IRS Highlights Potential Risk of Fraud in NFTs and Cryptocurrencies

  • Richard Marley
  • January 27, 2022
  • 3 minutes read
  • 2292

IRS highlights Non-Fungible Token (NFTs) and crypto as the potential risk of financial crimes, including market manipulation, tax evasion, terrorist financing, and money laundering. 

As virtual assets are becoming mainstream, there has been a rising concern for government agencies along with financial watchdogs, making efforts to develop laws for their safe use and are carrying out enforcement activities to stop individuals and businesses from involving in criminal activities.

“We’re just seeing mountains and mountains of fraud in this area,” said Ryan Korner, special agent in charge of the Los Angeles field office at the IRS’s criminal investigation division. The division is tasked with probing tax crimes and related financial crimes.

In addition to this, Korner at a virtual event hosted by the USC Gould School of Law also stated that celebrities are also not immune to the IRS’s criminal inquiries.

“We’re not necessarily out there looking for celebrities, but when they make a blatant or open comment that says ‘Hey, IRS, you should probably come to look at me,’ that’s what we do.”

IRS investigators seized $3.5 billion worth of digital currencies involved in financial crimes during the fiscal year 2021, a figure that accounted for over 93% of all cryptocurrencies confiscated by the division in the time frame. The agency ended the year with a total of 80 cases in its inventory that it was still working on where the financial violation was directed connected to the cryptocurrencies, said Korner.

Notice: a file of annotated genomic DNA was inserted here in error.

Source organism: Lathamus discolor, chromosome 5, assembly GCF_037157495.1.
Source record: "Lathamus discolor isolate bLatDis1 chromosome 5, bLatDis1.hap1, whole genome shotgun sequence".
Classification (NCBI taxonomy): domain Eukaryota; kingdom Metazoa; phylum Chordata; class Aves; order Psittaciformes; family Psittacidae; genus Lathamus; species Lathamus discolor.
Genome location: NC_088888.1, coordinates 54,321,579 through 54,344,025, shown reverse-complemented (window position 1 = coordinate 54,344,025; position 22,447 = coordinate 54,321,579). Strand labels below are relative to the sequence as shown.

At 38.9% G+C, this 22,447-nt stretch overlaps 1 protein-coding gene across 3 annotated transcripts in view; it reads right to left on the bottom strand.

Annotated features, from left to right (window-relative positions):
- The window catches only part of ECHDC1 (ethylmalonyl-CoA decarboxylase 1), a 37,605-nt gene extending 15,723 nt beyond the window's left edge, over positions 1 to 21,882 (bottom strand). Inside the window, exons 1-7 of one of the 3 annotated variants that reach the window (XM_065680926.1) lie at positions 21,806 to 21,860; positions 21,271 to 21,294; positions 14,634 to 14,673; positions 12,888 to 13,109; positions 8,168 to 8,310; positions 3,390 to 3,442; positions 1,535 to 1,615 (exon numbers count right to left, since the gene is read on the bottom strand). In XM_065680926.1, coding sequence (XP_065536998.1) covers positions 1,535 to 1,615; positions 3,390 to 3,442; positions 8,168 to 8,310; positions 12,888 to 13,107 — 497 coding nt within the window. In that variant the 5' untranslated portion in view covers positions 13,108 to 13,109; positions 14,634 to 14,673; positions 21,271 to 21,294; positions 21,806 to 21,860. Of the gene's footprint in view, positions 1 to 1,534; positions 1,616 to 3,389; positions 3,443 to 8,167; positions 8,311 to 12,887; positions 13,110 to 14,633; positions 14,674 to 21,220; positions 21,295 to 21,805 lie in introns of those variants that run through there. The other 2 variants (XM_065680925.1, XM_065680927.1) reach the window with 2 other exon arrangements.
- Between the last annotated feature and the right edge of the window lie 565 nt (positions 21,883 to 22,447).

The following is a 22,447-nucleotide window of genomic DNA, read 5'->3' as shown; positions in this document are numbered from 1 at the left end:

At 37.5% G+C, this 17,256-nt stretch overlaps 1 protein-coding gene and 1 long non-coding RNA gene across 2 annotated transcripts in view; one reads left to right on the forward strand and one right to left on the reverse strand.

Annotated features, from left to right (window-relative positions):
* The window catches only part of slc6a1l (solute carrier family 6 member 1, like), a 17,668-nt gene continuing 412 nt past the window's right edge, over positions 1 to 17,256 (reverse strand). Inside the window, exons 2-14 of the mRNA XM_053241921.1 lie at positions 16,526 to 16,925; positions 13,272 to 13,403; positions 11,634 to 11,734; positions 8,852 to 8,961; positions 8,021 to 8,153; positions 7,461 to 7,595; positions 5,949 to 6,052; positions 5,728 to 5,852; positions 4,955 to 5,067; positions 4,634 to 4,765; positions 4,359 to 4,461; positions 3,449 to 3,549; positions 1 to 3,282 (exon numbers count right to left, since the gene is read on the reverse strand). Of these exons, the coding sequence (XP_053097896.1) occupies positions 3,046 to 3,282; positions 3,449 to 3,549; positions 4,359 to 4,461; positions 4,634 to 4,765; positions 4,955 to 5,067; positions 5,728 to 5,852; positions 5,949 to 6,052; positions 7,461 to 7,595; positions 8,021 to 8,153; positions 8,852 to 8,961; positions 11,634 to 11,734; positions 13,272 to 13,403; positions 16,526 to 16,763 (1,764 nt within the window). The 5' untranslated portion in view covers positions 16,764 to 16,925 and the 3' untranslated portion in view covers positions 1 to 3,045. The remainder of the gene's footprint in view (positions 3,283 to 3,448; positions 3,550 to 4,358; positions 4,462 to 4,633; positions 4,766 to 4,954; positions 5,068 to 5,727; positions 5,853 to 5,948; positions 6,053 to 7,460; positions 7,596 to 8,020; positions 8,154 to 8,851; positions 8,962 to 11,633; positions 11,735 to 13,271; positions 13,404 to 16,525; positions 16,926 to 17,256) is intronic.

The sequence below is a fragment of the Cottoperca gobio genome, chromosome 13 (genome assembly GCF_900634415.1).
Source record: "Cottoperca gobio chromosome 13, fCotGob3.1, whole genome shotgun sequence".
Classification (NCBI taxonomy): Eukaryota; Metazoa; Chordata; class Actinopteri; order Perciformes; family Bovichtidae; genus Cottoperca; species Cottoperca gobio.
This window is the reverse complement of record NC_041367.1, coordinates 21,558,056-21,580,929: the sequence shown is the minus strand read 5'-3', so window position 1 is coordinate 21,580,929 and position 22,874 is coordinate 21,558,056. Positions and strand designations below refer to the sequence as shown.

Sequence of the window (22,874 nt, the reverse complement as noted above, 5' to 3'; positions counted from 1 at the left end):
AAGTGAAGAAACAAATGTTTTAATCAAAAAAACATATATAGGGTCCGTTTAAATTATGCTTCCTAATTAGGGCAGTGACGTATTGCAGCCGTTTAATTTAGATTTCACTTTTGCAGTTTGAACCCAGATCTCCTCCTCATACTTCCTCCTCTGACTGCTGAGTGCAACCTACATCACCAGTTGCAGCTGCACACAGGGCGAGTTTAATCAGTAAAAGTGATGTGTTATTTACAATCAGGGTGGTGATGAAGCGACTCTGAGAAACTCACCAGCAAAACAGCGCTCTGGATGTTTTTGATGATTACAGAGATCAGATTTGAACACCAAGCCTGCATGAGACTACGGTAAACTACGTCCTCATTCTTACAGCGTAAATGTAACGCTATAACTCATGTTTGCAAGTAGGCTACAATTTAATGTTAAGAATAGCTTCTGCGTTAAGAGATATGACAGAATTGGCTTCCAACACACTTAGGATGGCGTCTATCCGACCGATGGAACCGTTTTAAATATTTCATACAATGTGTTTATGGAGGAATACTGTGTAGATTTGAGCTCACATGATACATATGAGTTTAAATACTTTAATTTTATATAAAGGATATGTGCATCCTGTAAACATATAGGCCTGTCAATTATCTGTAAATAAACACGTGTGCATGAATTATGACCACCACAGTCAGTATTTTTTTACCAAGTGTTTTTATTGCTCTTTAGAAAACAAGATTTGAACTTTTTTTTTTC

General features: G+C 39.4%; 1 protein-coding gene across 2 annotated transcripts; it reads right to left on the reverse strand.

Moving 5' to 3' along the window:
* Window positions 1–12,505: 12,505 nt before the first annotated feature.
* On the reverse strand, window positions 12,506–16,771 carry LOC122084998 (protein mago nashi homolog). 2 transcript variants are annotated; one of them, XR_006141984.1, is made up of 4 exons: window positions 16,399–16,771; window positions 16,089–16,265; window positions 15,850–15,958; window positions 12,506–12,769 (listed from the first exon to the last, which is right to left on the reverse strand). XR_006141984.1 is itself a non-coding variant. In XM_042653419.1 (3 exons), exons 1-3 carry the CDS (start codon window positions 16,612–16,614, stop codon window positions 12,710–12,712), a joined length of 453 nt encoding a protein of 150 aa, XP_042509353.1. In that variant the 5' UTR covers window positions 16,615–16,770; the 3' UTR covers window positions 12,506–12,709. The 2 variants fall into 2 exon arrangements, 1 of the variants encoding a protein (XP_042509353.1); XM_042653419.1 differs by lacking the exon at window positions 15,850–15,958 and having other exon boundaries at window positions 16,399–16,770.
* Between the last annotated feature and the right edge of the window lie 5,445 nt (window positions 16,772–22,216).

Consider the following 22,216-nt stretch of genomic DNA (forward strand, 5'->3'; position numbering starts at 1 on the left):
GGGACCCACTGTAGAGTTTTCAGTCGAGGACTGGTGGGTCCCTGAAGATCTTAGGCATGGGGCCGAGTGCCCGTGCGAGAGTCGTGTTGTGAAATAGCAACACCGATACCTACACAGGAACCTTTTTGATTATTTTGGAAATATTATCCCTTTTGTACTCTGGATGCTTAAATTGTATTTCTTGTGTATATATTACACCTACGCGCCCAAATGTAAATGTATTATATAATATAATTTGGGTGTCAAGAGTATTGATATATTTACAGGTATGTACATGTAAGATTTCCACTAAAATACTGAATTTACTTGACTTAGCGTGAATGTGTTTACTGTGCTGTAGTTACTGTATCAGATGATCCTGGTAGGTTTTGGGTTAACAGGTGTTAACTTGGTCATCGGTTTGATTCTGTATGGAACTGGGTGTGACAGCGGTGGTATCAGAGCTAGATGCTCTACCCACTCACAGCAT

However, Korner stated the regulatory bodies and government are quite worried about the emerging range of criminal activities. They stress out when investors pay millions of dollars for NFTs, which doesn’t seem to have that kind of inherent value. In addition to this, criminals can also utilize them to launder money gained from illicit ways.

Federal law enforcement authorities have been tracking down cryptocurrency companies and exchanges in the past that used celebrities to advertise illegal activities and products. For instance, the US Securities and Exchange Commission settled charges against the boxer Floyd Mayweather and DJ Khaled as they failed to disclose the source of transactions that have been paid through social media campaigns to promote a scheme.

IRS CI is making efforts to come up with training programs for its agents regarding crypto and NFTs concerns because “this space is the future”, Korner said. Furthermore, the IRS is also looking to increase information sharing and collaboration with other federal law enforcement authorities, including the Justice Department, aiming to ensure that every department stays on the same page to curb the risk of financial crimes, said Korner.

Suggested Read: IRS Criminal Investigation Uncovers Approx. $10 Billion Worth of FinCrime